The Hippo


May 29, 2020








Peter Frampton. Photo by Yann Charles.

Peter Frampton and The Doobie Brothers

When: Sunday, June 29, at 7 p.m.
Where: Bank of New Hampshire Pavilion at Meadowbrook, 72 Meadowbrook Lane, Gilford
Tickets: $24-$59 at

Frampton double bills with Doobies
Old friends reunite at Meadowbrook

By Michael Witthaus

 Although the field of classic rock package tours seems crowded enough, pairing Peter Frampton and the Doobie Brothers makes complete sense. For one thing, there’s a friendship dating back to both performers’ early days — plus some serious artistic admiration. 

In a recent phone interview, Frampton pointed out that his 1974 song “Doobie Wah” both name-checked them and riffed from their biggest hit. 
“They are such a legendary band,” he said. “We bandy that word around, but they are. … I love the Doobie Brothers in every incarnation.”  
Early on as a solo performer, Frampton opened for the Doobies in their Bay Area stomping grounds. The exposure helped make him a headliner there. Frampton Comes Alive was recorded during his first night atop the bill at Winterland. 
“We were only doing sporadic headline tours in New York, Detroit and San Francisco” at the time, said Frampton. “We wanted to record in one of those spots where we had the whole show.”
Asked if the thought of rock history crossed his mind that night, Frampton laughed. He was more concerned about playing a longer-than-usual set, with an extended solo acoustic segment. 
“I had no idea that the truck was out there recording while we were playing,” he said. “Once we hit that stage, there was a mission. … Do great on our very first headline show in San Francisco.”
The four-piece band ended the show buzzing. 
“It was just one of those nights where you all look at each other and everyone had a great night; that doesn’t happen very often,” Frampton said. “Normally you’d say, ‘I wish we’d recor- ‘Wait, we did record that!”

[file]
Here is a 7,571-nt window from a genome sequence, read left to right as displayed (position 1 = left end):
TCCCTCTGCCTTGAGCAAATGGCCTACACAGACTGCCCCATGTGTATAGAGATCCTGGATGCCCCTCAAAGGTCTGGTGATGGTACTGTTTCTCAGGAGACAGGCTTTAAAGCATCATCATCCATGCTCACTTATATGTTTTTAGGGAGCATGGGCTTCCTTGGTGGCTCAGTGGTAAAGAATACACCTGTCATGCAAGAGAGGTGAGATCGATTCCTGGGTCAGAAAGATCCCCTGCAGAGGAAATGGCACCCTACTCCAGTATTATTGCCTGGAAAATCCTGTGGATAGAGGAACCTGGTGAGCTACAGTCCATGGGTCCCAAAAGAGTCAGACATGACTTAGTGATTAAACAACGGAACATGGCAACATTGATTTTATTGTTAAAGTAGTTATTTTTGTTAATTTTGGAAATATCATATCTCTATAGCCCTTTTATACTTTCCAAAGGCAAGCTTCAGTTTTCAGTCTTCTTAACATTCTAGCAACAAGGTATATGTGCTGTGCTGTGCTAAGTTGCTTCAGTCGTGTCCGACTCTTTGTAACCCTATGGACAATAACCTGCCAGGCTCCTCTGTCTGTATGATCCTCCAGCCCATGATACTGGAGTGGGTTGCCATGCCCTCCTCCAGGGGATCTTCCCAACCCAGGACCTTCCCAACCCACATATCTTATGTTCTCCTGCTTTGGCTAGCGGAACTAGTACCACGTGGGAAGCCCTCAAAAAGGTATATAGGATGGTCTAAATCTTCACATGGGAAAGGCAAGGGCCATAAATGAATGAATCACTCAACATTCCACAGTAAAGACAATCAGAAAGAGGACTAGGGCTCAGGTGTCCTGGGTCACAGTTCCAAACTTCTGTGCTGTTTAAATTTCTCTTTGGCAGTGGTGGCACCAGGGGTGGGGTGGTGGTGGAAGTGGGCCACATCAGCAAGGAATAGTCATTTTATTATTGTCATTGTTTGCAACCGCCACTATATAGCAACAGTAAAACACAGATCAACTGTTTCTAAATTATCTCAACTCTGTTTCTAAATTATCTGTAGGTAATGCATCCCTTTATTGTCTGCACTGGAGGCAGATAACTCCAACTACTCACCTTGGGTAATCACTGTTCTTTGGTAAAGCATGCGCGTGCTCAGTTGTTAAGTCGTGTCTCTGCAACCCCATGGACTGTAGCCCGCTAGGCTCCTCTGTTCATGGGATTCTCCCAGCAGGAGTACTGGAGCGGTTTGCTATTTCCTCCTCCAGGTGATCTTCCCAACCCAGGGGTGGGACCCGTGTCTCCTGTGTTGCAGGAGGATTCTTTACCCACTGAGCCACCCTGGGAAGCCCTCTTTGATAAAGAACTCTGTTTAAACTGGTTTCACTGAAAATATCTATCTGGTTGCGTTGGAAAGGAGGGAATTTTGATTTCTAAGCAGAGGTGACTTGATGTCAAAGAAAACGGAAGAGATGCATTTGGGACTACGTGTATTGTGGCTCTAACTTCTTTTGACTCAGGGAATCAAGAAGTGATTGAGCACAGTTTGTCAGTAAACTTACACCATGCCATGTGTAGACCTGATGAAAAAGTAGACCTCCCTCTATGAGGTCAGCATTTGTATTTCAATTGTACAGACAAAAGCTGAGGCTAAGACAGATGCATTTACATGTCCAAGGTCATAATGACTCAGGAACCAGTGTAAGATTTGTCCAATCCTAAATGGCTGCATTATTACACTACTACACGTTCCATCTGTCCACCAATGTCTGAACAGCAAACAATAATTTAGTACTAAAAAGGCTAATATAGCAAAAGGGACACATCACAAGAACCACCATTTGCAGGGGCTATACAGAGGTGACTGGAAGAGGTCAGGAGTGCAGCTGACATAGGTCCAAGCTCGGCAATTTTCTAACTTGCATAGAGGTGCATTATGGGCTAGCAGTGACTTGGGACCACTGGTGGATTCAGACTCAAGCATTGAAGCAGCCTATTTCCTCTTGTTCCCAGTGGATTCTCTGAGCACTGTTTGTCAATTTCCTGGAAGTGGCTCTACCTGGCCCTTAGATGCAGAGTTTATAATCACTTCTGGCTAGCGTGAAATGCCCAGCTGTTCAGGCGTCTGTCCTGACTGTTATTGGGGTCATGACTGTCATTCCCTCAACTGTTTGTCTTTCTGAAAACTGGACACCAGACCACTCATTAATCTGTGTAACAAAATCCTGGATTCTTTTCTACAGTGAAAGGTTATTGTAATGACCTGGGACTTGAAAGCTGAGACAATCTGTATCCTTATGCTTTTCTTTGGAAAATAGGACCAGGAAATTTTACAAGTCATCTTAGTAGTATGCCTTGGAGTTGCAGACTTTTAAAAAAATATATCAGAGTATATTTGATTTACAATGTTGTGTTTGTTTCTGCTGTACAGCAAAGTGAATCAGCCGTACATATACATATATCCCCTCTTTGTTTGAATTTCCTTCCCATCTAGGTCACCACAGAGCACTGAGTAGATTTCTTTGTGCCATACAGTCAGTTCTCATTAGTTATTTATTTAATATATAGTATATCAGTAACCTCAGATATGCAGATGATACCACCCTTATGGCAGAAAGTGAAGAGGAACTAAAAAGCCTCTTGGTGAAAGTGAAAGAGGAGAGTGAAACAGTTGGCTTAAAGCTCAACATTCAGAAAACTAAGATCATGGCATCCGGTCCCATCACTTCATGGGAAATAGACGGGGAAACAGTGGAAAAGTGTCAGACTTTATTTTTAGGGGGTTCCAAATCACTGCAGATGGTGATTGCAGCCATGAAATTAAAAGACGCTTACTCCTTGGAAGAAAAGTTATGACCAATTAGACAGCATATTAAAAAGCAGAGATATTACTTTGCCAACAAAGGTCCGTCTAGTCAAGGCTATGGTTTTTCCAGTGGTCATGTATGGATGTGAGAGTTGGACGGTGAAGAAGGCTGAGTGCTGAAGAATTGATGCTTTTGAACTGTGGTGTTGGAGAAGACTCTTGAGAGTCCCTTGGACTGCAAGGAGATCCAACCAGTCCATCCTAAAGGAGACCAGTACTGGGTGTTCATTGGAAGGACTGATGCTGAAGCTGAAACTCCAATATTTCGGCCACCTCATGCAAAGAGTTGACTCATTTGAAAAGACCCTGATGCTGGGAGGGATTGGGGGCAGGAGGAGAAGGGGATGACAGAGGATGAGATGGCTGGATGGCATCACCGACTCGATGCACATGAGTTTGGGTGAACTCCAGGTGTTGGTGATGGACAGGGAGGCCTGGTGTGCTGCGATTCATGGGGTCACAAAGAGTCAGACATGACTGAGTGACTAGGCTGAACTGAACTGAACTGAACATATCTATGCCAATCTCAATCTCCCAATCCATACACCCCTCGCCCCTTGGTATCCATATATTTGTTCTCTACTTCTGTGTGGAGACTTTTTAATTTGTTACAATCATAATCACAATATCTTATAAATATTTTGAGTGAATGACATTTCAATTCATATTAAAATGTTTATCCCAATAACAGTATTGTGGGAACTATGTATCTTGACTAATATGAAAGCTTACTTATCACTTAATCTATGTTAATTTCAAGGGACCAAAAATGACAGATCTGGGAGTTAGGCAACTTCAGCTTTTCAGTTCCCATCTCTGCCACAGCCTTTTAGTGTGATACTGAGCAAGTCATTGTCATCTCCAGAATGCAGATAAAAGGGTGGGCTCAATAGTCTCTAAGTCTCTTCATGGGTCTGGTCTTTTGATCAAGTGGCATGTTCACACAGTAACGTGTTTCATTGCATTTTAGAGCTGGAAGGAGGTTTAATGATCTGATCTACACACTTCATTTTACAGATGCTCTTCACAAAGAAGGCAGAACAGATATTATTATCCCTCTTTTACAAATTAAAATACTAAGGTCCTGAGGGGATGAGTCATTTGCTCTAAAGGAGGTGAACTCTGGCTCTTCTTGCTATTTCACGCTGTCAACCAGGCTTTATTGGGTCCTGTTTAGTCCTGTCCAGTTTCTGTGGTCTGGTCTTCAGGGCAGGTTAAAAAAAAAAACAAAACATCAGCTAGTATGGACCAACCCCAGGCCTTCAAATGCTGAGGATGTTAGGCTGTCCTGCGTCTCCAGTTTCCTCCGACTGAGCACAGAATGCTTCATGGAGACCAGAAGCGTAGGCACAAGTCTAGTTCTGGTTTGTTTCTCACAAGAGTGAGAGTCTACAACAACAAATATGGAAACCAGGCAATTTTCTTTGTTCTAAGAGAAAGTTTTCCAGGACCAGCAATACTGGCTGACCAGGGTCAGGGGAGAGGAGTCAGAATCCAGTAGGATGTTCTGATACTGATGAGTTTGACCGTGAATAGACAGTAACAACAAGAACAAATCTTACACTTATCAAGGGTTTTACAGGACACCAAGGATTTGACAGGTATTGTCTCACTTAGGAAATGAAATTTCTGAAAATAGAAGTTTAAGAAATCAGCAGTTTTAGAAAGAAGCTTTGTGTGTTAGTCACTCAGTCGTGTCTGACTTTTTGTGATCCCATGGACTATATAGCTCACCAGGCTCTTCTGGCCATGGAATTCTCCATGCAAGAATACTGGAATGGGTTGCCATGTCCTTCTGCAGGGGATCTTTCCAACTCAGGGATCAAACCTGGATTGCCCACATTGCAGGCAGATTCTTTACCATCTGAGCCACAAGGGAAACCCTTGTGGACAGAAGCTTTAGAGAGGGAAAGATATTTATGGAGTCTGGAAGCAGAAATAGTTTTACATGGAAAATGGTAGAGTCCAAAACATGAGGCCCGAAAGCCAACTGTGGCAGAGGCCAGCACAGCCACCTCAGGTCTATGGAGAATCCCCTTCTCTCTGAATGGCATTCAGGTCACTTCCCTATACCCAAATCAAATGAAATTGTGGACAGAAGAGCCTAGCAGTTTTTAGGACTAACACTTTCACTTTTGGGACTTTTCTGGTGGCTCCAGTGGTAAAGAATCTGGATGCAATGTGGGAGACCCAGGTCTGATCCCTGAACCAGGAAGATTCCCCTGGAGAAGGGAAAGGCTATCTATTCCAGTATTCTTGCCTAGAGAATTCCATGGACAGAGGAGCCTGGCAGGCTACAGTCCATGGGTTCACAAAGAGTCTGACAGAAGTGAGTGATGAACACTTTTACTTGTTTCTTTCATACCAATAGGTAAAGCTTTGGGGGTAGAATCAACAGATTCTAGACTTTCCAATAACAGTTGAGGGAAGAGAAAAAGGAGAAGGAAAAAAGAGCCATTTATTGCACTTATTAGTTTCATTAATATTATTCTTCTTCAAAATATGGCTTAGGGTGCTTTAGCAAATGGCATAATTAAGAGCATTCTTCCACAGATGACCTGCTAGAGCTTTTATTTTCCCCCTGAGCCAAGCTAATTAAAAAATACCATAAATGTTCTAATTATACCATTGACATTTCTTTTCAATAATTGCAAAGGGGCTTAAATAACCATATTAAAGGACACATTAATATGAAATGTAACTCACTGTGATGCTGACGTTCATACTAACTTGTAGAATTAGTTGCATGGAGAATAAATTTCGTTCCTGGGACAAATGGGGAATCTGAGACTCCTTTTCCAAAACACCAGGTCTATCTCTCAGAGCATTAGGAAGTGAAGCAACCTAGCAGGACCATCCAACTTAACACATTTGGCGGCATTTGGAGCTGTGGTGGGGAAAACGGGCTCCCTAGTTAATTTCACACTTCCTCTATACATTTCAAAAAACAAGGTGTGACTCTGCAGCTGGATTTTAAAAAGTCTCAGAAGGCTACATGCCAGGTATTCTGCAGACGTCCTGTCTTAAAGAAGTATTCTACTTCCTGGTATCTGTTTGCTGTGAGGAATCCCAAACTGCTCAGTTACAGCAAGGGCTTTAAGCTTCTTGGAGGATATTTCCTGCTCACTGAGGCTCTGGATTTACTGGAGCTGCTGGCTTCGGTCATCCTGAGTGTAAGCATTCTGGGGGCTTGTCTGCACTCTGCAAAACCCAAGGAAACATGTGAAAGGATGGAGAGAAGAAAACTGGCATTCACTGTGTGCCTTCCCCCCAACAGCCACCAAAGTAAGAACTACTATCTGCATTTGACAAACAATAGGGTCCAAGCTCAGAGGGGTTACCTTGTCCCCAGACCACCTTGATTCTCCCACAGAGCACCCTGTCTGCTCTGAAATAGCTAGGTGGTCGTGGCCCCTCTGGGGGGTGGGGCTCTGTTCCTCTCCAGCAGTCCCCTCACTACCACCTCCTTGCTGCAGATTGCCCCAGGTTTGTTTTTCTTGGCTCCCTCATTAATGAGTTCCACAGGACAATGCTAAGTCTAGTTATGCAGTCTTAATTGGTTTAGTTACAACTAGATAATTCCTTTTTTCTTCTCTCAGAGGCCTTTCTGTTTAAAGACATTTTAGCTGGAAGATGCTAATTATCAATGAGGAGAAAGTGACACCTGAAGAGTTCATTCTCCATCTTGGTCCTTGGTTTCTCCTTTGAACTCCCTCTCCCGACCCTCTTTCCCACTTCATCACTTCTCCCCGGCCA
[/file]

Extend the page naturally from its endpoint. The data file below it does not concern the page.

Reality set in a week later in Los Angeles.
“Ray Thompson, who deserves so much credit for recording the show, took us to Wally Heider’s studio. … He said, ‘You’ve got to hear this. No mix, just let me put all the faders at zero,’ meaning the flat line. I don’t remember what songs he played [but] I do remember we just looked at each other and started to laugh. Because it sounded so good.”
A year later, he was a megastar. 
“We went straight into the stadium circuit and had the first three-tier PA system ever put together — because that was the new technology to throw the sound further,” said Frampton. “Our average gig was 55,000 people.” Frampton Comes Alive spent 10 weeks at No. 1 and stayed in the Top 20 for nearly two years. To date, it’s sold over 11 million copies. 
The album represented a commercial peak, but Frampton continued to move forward artistically. Tours with Ringo Starr, David Bowie and Bill Wyman happened in the late 1980s and ‘90s, and the instrumental album Fingerprints met with solid success in the mid-oughts. He leads the occasional Guitar Circus tour, jamming with a diverse array of players that includes B.B. King, Vince Gill and Cheap Trick’s Rick Nielsen. 
“I want to build it into something like a traveling Crossroads. But not just blues — all styles.”
Hummingbird in a Box: Songs for a Ballet is Frampton’s latest album. Released June 24, the music comes from Frampton’s performance with the Cincinnati Ballet last April. The project began predictably. 
“Three acts, and they wanted me to do all the music but the ‘chestnuts,’ as it were.” Instead he offered to write 30 minutes of new material for one of the three acts. 
“That’s what inspired this ‘mini-album,’” Frampton said with a wry chuckle, explaining that his record label insists on the term. “They won’t let me call it an EP. They say, ‘Don’t call it that, call it this — it will make people think they’re getting more for their money.’ It’s an EP, for Christ’s sake! It’s seven tracks!” 
As seen in the June 26, 2014 issue of the Hippo.

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